physically separate and distinct, while subordinate to that of the earlier Administration Building.
In order to bring its growing laboratory facilities into a modern climate, the Department sought
the construction of the South Building as a simple, flexible space which could accommodate
huge numbers of rooms for laboratory and office use. Originally termed the Extensible
Building, the Agriculture South Building was planned for phased construction. The term
"extensible" is an archaic term meaning capable of being extended. The First Phase of
construction, 1930-1932, consisted of Wings 4 and 5 and the connecting segments along
Independence Avenue and C Street. The Second Phase, begun in 1932 and completed in
1935, included all portions east and west of Phase One, and occurred simultaneously to
complete the building. While not technically a Third Phase, construction of the middle portion
of Wing 1 was delayed for removal of some existing buildings along 13th Street, and to
include the erection of the two pedestrian bridges which link the South and Administration
Buildings, but was completed in 1936.
The architectural significance of the Agriculture South Building is derived from several factors.
The principal characters in the design and construction were the staff of the Treasury
Department's Office of the Supervising Architect. Unlike many other Federal buildings of the
period, no private architects were involved in the design process. The Office of the
Supervising Architect was at the time the world's largest and the predominant force in shaping
the direction of Federal architecture in Washington and throughout the nation. Louis A. Simon
was Chief of the Architectural Division of the Office of the Supervising Architect from 1905
until 1934 when he became the Supervising Architect. He replaced the layman, James
Wetmore, who had held the tile of Acting Supervising Architect since 1915. Although his
exact role as a designer is uncertain, Simon is credited with responsibility for the design.
Simon also designed the Internal Revenue Building (1930-1935), which is the only building
within the Federal Triangle complex not designed by architects in private practice.
The building is one of an impressive number of major Federal buildings designed in the
Stripped Classic style which flourished in the 1930s. The style is alternately referred to as
starved classicism, Depression Modern, and WPA Modern. The building's style was
influenced by the Office of the Supervising Architect and by the Commission of Fine Arts,
which was responsible for reviewing and commenting on plans in the District of Columbia.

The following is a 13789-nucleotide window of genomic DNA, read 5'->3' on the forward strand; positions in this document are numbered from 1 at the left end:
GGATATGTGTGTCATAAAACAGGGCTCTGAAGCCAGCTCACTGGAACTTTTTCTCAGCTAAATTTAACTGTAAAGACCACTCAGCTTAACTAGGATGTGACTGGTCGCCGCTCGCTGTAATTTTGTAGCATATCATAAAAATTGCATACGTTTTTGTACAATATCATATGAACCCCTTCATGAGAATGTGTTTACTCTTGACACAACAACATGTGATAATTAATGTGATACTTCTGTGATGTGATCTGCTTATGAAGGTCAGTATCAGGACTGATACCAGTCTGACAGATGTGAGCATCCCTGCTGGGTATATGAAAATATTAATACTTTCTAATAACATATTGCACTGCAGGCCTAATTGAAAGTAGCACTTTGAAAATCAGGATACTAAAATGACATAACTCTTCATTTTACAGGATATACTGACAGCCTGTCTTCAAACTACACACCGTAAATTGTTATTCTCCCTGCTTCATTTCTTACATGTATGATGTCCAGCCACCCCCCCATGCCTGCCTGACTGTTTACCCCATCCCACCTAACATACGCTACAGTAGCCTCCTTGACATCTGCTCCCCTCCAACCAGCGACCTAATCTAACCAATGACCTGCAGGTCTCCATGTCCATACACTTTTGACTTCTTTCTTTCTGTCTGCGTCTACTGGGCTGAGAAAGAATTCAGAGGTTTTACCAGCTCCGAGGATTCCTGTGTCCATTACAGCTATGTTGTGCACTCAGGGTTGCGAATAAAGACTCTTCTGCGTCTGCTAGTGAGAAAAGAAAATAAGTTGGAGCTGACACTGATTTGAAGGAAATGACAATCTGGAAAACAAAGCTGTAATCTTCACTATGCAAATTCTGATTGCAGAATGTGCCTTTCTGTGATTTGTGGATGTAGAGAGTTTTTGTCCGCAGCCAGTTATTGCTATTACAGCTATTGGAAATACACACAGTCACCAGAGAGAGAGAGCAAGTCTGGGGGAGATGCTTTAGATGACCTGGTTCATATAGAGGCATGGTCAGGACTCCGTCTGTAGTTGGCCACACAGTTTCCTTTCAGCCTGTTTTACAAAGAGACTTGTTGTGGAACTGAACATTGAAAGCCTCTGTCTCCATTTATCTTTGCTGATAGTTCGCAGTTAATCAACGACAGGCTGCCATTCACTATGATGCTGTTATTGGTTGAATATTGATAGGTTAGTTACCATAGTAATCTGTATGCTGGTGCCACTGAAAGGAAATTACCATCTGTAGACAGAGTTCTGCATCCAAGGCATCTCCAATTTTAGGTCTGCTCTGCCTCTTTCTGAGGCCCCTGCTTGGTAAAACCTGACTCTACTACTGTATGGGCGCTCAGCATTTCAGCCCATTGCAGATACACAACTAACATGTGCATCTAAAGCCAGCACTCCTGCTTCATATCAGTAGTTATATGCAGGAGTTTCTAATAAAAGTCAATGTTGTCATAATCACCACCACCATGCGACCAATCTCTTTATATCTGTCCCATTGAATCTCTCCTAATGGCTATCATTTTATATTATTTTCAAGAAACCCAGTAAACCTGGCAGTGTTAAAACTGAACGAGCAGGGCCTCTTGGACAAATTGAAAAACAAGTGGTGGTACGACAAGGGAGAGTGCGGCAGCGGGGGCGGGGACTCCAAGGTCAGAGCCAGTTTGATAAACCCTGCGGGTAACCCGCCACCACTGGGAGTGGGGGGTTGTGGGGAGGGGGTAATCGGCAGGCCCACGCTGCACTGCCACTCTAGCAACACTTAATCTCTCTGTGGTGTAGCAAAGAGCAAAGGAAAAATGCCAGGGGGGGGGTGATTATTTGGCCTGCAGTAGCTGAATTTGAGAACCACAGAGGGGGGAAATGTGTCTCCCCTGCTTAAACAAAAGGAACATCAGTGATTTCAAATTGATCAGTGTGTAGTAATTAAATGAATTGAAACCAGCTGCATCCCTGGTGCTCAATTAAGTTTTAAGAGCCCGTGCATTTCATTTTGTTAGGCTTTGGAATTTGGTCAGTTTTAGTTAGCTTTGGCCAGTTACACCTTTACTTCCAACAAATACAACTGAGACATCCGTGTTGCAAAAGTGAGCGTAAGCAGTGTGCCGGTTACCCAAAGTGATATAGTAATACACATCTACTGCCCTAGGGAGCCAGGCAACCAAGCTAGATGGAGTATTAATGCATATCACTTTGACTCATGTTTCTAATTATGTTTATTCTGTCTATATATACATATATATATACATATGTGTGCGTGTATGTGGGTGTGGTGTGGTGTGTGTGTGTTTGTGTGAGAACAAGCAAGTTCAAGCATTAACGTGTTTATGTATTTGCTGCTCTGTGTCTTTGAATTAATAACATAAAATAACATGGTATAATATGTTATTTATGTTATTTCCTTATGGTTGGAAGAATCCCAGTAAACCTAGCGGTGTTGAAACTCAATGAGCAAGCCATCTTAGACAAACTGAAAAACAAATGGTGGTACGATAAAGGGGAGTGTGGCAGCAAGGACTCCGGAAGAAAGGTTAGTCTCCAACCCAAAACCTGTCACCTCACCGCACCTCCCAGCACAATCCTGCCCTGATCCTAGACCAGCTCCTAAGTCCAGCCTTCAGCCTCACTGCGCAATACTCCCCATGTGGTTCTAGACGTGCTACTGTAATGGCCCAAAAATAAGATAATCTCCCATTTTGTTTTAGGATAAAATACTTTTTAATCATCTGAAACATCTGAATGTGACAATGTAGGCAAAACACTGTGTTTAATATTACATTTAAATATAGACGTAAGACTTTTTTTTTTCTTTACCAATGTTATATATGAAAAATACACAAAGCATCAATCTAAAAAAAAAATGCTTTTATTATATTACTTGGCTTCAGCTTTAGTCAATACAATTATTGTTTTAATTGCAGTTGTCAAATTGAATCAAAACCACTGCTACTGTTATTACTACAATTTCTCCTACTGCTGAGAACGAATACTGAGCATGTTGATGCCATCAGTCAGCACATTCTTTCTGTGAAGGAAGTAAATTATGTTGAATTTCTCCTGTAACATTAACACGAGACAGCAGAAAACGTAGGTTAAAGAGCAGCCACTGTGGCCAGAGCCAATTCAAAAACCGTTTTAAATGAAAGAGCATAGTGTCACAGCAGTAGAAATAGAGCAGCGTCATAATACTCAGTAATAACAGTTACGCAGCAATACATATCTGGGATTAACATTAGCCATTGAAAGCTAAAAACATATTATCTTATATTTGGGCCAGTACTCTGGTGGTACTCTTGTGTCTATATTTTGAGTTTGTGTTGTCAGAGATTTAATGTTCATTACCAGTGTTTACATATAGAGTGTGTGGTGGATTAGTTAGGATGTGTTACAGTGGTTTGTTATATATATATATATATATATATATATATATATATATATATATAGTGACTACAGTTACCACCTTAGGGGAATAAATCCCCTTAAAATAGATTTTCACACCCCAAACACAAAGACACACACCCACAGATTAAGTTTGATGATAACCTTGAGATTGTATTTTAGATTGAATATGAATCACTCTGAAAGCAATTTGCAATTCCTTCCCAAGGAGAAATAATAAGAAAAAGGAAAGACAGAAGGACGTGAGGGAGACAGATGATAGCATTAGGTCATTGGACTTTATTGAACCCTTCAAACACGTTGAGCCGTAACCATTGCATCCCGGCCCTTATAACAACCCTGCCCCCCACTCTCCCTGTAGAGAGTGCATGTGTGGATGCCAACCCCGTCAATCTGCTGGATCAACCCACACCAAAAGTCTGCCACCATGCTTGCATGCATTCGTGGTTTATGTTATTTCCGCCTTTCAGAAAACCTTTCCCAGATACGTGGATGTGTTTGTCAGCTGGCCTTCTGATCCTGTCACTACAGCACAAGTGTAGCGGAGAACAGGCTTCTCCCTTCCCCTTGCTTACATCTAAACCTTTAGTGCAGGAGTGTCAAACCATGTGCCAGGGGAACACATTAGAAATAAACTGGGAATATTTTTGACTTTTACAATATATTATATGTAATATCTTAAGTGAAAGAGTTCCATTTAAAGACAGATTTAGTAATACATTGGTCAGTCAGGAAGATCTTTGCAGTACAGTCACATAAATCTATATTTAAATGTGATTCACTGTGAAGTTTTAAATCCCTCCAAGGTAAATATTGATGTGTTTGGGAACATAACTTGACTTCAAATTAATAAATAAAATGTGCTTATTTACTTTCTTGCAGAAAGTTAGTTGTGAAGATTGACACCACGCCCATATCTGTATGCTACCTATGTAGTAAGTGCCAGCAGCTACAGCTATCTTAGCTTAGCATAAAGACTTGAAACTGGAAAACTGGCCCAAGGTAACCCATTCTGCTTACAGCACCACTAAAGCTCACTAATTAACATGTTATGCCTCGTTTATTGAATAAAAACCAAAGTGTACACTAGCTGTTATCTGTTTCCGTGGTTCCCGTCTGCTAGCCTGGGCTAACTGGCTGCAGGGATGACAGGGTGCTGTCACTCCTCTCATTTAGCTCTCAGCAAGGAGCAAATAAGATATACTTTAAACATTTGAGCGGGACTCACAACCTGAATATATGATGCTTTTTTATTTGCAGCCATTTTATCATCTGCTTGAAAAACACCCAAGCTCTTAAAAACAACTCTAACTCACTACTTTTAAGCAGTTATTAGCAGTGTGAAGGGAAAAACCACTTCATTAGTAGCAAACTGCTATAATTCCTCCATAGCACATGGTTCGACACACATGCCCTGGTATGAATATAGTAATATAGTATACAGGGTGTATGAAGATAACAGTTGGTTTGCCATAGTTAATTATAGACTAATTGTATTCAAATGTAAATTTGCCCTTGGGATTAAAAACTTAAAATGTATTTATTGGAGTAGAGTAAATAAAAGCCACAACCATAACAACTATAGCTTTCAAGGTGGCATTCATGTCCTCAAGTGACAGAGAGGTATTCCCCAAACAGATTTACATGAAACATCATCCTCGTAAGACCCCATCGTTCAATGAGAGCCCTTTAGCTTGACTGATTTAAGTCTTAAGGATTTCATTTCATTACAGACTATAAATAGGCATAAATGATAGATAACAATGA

The style was grounded in a reinterpretation of classical formulas, but also offered a departure
from the Beaux Arts and Neoclassical styles of earlier in the century, although it remains
identified with components of the Neoclassical style. The style was largely developed by
private architects and fostered by a government client, and assumed a strong, if not
exclusive, association with Federal architecture. The Stripped Classic style had a major
impact in reshaping Washington in the 1930s up to the time of World War II.
Among Washington's Federal Buildings of the period, Agriculture South is of special interest
for its unusual variety and application of materials; variegated brick, limestone, glazed terra
cotta, and cast and wrought iron occur in combination. The varied use of materials in the
Agriculture South Building sets it apart from many other Federal projects of the period and
was probably something of an experimental application on a building intended to appear as a
subordinate element of an Executive Department building complex.
Interior materials are also somewhat unusually applied; they include a variety of polychrome
ceramic floor tile and natural finished wood doors and frames. Except at the Auditorium, and
consistent with the precepts of the Stripped Classic style , minimal architectural embellishment
was applied at the interior. Although intended as a design with restraint, the system of
double-loaded corridors occurring at right angles to the Head House and Tail House, provides
almost no diversion from a rigidly orthogonal grid plan, and a seemingly infinite repetition of
spaces and details. Even the entrance lobbies are held in check so as not to disrupt the
pattern of corridors. Only the Auditorium and Library deviate from this plan by being isolated
and projected into two of the courts; the recently constructed cafeteria has been introduced
into a third court. As with many other Federal buildings of the period, the interior was
designed to permit the future flexibility of spaces and their functions.
While no historical events of singular importance are known to be associated with this
building, its broader association with the growth of the Department of Agriculture is significant.
Between the two World Wars, Washington was transformed by the rapid growth of the Federal
government. The exponential growth of the period may be seen in the population of Federal
employees: the 1880 ratio of one government employee for every 502 members of the total
population had changed to 1:237 in 1910, and to 1:120 by 1940. The concurrent demand for
buildings to house these Federal workers resulted in the vastly scaled building program
conducted by the Office of the Supervising Architect. Through the 1950s, the South Building
continued to function in the capacity for which it was originally intended; the removal of
laboratory functions to the Department's Beltsville, Maryland facility has left the building
exclusively occupied by offices.
Of limited technological significance is the pneumatic tube system installed originally for mail
delivery. Three "Tube Rooms" were located at each floor, one each at the north ends of
Wings 2, 4, and 6, where mail was sorted and distributed.